Reports of Ukrainian triumph and imminent Russian defeat have flooded the West since Russia’s invasion of Ukraine began in February. Yet how much merit is there to this narrative? Former US Marine Corps intelligence officer and UN weapons inspector William Scott Ritter Jr. speaks with Dimitri Lascaris in a special interview for The Real News. Despite taking some ground in September’s counteroffensive, the Ukrainian military has taken heavy losses and is totally dependent on external support. Moreover, Ritter argues that Ukraine’s objectives in this war are unachievable, whereas Russia’s can be met through a negotiated settlement. While the war rages on and attempts to sanction Russia continue to backfire, more damage is being done to the people of Europe and Ukraine than to Russia. Ultimately, what must come out of this conflict is an admission from Europe that NATO is an anachronism and a new security paradigm is needed to promote international peace and cooperation. This interview was recorded Nov. 4, 2022.
William Scott Ritter Jr. is an author and pundit and a former United States Marine Corps intelligence officer and United Nations weapons inspector.
Dimitri Lascaris is a lawyer, journalist and activist from Montreal, Quebec. In 2020, Dimitri ran for the leadership of the Green Party of Canada.
Dimitri Lascaris: This is Dimitri Lascaris reporting from Montreal, Canada, for The Real News Network. Today I’m joined by Scott Ritter. Scott is a former US Marine and Core Intelligence Officer whose service over a 20-plus year career includes tours of duty in the former Soviet Union, implementing arms control agreement, serving on the staff of US General Norman Schwarzkopf during the Gulf War, and later as a Chief Weapons Inspector with the UN in Iraq from 1991 to 1998. He’s also the author of several books, including his latest work Disarmament in the Time of Perestroika. Welcome to The Real News, Scott.
Scott Ritter: Thanks for having me.
Dimitri Lascaris: So Scott, the focus of our discussion today, which I’m sure won’t be any surprise to you because it’s been such a hot topic for all of us recently, is the Ukraine war. And as many of our viewers will know, you’ve commented and written extensively on the Ukraine war, expressing views which I think it’s fair to say have departed considerably from those which dominate Western mainstream discourse about this war. And one of the dominant themes, as you well know, in Western mainstream discourse about this war, is that Ukraine is winning and that the performance of Russia’s military has ranged from disappointing to disastrous. And that claim reached a fever pitch during the Ukrainian Army’s recent offensive in the Kharkiv region, which resulted in the Ukrainian military seizing control of a large chunk of territory that Russia had controlled for months.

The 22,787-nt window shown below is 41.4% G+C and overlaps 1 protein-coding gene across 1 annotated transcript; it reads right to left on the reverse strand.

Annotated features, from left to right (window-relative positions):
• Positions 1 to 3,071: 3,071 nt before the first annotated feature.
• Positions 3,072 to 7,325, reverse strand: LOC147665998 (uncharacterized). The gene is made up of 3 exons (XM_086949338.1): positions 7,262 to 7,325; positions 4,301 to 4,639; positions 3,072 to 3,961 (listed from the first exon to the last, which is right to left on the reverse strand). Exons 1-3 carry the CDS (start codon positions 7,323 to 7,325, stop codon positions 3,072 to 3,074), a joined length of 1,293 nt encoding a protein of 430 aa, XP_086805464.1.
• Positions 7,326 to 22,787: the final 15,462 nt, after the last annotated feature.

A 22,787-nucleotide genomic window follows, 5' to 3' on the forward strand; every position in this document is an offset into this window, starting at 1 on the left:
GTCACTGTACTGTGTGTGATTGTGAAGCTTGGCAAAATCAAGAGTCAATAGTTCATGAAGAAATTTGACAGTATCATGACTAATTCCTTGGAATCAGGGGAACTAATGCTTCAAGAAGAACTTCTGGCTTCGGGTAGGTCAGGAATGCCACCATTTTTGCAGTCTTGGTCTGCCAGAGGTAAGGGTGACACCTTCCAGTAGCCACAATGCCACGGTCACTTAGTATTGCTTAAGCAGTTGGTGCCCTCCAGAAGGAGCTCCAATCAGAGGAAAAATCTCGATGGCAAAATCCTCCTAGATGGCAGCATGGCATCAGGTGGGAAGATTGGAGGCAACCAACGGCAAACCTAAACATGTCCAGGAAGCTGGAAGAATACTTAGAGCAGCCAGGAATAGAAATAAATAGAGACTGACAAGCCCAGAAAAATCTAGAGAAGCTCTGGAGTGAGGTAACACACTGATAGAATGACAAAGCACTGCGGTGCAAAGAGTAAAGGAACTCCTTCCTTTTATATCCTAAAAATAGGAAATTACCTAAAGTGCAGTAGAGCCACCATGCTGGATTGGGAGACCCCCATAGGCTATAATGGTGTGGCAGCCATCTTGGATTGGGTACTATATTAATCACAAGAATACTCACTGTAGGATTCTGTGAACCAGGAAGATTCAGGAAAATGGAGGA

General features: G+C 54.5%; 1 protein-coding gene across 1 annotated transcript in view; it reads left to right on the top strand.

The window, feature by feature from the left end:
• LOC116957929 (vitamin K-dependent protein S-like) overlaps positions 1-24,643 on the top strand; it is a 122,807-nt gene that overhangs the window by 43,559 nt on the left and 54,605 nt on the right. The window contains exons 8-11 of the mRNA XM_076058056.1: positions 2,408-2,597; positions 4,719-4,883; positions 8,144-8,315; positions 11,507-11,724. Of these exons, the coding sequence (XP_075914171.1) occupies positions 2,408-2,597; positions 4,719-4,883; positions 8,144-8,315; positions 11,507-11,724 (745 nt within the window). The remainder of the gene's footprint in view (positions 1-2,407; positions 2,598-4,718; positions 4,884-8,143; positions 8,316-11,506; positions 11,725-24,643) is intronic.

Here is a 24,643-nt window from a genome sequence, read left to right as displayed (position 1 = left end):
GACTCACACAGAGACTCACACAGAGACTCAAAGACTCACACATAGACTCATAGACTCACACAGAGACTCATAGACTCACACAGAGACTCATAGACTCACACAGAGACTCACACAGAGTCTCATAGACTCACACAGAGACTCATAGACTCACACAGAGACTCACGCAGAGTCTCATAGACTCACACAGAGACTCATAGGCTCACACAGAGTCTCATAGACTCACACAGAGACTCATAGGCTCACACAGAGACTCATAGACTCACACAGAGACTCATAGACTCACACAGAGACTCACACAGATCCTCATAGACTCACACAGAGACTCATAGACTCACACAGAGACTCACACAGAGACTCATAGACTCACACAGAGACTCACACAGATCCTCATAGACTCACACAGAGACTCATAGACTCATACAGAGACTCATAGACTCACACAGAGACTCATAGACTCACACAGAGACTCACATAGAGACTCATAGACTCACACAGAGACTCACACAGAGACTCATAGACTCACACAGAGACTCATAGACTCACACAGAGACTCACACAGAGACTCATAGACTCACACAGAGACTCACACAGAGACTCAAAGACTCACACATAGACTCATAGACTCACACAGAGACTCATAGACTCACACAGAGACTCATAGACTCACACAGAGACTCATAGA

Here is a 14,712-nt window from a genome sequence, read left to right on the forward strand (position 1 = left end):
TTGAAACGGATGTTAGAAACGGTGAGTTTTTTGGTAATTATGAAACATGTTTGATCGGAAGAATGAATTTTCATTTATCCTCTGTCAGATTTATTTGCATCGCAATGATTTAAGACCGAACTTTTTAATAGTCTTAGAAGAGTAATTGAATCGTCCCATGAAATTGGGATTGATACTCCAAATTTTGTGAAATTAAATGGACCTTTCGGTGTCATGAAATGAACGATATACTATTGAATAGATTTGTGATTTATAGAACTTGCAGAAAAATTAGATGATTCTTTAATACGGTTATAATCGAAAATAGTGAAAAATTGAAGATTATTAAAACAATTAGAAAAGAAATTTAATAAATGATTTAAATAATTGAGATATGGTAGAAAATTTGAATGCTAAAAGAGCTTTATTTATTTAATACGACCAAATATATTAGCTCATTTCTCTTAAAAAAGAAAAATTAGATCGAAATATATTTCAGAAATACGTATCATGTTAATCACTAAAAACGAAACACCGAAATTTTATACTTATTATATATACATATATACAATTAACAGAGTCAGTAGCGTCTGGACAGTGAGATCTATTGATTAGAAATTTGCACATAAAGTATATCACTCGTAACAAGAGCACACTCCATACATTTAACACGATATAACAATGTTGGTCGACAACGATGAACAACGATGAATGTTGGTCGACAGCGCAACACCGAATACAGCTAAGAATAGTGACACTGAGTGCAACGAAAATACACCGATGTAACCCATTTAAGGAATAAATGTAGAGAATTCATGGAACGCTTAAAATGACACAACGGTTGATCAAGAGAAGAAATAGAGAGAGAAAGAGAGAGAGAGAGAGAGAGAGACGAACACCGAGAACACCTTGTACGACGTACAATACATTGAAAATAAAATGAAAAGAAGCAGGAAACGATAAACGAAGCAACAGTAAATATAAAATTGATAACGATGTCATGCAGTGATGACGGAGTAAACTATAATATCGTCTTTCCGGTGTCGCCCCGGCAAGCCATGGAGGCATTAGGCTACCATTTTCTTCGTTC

But even after the loss of that territory by Russia, Russia still had control of numerous cities that it did not control before the invasion, including Sievierodonetsk, Lysychansk, Mariupol, and Kherson. After the counter-offensive, Russia also retained something very important: a land bridge to Crimea. And finally, two things have happened since the Kharkiv counter-offensive. One, the frontline appears to have stabilized, and secondly, the Russian military has begun to systematically degrade the power grid in Ukraine. So with that as background, background with which I’m sure you’re completely familiar, what do you make, given current circumstances on the battlefield, about the claim that Ukraine is winning this war and Russia is losing it?
Scott Ritter: Well, let’s just start with basic strategic objectives. Let’s look at the Russian strategic objectives first. First and foremost, Russia is seeking to get Europe and the United States to buy into the notion of a negotiated new European security framework. It’s something that Russia put on the table prior to invading Ukraine. If people remember back to Dec. 17, I believe, of last year, Russia submitted two draft treaties, one to NATO, one to the United States, which articulated Russia’s stance on what its vision of a new European security framework could look like. They invited the West to read it and have a serious discussion about it, and they were ignored.
Then Russia invaded Ukraine, and Russia has two objectives. One is the demilitarization of Ukraine, the other is the deNazification of Ukraine. Demilitarization means the elimination of all NATO influence on the Ukrainian military, and deNazification means just that, getting rid of everything that Russia considers to be related to the ultra nationalistic ideology of Stepan Bandera and the white supremacist manifestations of that.